Changes in modern societies take place in such a pace that the traditional religious communities have had immense trouble in adjusting to them. For example, in western societies at least, certain religious communities are among the few remaining places where women or gay people do not have the same rights as other people.
If this is the case, is there anything that could take the role of current old-fashioned religions in giving a feeling of community and support to the members of a society? The scientific method and science could offer an alternative base for building new kinds of secular and rational communities. I even dream of a day when they could compete and even gradually (in part at least) start to replace the existing religious ones.
One should bear in mind that if one does trust in the scientific method, one does in reality put trust in the the accumulated wealth of knowledge that the mankind has collected during its existence. The biggest thing is that one’s view of the world around us is automatically updated if one puts his or her trust in science, when science does make new progress. There is a stark contrast to the religious communities where people commonly do cling desperately on the age-old ideas of their founders.
However, there has been and is to be seen no willingness to build any kind of communities that would be based on science. I fear that a idea like this will always be a definite no-no for the scientific community itself. This is true even if this new 'faith' could be, in fact, only about trust in the scientific method. It needs not be any kind of blind 'faith' that would be invested in any single scientific fact or theory.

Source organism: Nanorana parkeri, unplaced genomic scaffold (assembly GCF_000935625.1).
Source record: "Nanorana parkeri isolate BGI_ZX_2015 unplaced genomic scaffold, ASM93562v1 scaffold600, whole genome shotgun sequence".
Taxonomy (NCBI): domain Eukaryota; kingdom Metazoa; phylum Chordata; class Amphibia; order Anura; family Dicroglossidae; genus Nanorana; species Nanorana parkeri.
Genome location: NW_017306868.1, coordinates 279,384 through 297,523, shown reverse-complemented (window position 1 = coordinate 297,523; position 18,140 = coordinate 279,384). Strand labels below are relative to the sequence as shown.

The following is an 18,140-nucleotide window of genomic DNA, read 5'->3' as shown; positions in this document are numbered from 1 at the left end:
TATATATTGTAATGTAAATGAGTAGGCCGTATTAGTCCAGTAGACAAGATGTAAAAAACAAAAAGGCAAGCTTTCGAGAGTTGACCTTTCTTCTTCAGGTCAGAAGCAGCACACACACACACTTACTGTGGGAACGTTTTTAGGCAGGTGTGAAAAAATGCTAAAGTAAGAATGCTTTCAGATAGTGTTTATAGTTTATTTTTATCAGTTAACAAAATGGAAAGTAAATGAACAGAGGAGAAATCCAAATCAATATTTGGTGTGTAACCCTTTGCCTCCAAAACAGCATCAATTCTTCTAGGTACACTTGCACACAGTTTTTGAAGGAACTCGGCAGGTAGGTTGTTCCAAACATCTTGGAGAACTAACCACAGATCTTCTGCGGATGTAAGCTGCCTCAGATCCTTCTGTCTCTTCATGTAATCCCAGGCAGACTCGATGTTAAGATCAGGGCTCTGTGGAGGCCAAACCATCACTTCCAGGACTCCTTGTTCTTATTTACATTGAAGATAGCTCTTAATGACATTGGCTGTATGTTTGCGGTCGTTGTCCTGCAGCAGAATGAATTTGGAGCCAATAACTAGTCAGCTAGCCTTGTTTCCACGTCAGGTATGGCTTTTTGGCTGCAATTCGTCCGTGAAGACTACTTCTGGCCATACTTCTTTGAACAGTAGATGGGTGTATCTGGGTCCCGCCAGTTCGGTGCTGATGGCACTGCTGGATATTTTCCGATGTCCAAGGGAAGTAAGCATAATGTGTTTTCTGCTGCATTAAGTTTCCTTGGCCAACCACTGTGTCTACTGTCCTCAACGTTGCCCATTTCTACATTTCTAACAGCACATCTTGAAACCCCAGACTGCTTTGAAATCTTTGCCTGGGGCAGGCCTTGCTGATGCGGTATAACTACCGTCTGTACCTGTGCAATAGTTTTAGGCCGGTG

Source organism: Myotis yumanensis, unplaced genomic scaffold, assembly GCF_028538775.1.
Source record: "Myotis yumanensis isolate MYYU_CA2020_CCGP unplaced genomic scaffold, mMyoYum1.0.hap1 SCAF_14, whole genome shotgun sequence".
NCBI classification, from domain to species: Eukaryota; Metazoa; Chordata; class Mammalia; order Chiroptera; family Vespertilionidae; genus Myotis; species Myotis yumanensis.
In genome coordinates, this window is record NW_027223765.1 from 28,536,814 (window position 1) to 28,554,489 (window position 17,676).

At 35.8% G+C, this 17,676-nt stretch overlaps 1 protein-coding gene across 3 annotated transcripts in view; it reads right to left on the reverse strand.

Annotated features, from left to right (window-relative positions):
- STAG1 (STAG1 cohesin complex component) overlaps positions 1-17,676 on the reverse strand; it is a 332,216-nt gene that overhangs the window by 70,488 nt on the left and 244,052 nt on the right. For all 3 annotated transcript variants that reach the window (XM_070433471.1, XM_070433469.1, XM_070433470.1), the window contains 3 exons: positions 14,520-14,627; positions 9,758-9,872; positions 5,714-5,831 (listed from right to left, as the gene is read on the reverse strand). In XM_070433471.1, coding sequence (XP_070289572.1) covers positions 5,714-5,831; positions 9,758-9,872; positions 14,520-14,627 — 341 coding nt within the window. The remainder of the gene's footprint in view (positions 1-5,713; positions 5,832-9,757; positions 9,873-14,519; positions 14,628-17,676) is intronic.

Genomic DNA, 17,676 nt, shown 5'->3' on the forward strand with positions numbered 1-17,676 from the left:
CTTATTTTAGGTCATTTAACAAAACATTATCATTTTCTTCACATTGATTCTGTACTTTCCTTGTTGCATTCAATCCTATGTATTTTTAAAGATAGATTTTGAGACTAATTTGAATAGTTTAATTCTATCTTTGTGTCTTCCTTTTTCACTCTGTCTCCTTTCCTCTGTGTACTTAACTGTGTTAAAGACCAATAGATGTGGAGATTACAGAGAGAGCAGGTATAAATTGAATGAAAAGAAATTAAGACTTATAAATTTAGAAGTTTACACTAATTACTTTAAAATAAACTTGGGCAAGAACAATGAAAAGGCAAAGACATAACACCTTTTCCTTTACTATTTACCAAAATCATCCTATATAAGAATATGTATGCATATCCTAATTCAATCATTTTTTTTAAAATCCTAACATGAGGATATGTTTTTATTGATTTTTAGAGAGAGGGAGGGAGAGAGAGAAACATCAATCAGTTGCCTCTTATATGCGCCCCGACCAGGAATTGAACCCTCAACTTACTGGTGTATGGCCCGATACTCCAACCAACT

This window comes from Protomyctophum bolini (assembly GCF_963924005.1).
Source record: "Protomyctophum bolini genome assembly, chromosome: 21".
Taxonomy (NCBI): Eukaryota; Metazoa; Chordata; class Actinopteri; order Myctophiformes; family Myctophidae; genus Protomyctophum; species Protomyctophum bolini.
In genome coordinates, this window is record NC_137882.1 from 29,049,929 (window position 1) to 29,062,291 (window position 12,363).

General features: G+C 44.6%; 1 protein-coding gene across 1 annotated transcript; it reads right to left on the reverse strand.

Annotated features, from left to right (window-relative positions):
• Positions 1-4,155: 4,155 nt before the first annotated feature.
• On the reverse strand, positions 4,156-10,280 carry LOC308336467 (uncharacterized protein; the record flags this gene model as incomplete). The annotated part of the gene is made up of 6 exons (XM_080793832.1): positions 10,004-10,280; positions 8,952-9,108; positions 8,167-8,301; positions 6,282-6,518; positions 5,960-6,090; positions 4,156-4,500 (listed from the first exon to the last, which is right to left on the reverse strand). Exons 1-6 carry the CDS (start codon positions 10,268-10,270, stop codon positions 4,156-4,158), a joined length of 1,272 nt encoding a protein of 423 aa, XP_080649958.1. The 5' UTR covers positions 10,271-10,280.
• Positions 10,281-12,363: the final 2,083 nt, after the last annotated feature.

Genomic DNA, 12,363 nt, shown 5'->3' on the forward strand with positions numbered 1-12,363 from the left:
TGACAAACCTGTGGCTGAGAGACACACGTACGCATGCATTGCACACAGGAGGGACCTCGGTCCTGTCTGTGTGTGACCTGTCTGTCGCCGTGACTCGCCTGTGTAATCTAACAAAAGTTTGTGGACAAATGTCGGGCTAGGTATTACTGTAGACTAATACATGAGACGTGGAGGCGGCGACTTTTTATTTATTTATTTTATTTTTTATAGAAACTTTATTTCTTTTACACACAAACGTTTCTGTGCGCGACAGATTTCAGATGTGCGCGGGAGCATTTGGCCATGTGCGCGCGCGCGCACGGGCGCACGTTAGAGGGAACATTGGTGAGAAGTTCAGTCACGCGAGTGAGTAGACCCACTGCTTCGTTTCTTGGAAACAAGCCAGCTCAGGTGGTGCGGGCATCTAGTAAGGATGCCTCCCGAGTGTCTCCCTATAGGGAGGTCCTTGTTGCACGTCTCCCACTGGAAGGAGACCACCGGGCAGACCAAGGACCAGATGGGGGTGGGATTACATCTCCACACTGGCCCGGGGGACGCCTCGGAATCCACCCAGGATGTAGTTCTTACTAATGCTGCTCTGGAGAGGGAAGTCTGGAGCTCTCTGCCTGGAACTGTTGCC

In all true science facts and theories do change constantly. Only the basic principles of searching for the best possible answer do remain quite stable.
How can it be that in a society that is quite totally based on science and its findings, there is no science-based faith or religion? Faith is generally understood as a commitment not to change your views even if the facts do change. It is quite understandable that the scientific community can and will never have anything whatsoever to do with any such thing as faith. However, a community that would be based on trust in the scientific method could also find a new and more modern way for having a 'faith'.
Living without a ready-made and easy-to-learn belief-system requires much from an individual. I am afraid that all people will never have what it takes to do it and. there should also be a science-based alternative on offer. There are many people who belong to various religious communities just for the comforting presence of other people, friendship and spiritual experiences they would at the moment get from nowhere else. The very thought of an all-knowing and vengeful Biblical God is, in fact, often alien even for many members of modern religious communities.
There could well exist alternative communities that would be called, for example, 'Friends of Science', who could gather regularly. These meetings would satisfy a very basic human need for companionship and presence of other people. Mystical experiences are often a strong reason for membership in different faiths. Countering this would be of course a challenge for the 'Friends of Science'. However, especially Sam Harris has shown that also a scientifically oriented person can also be involved in finding the spiritual frontiers of one’s mind.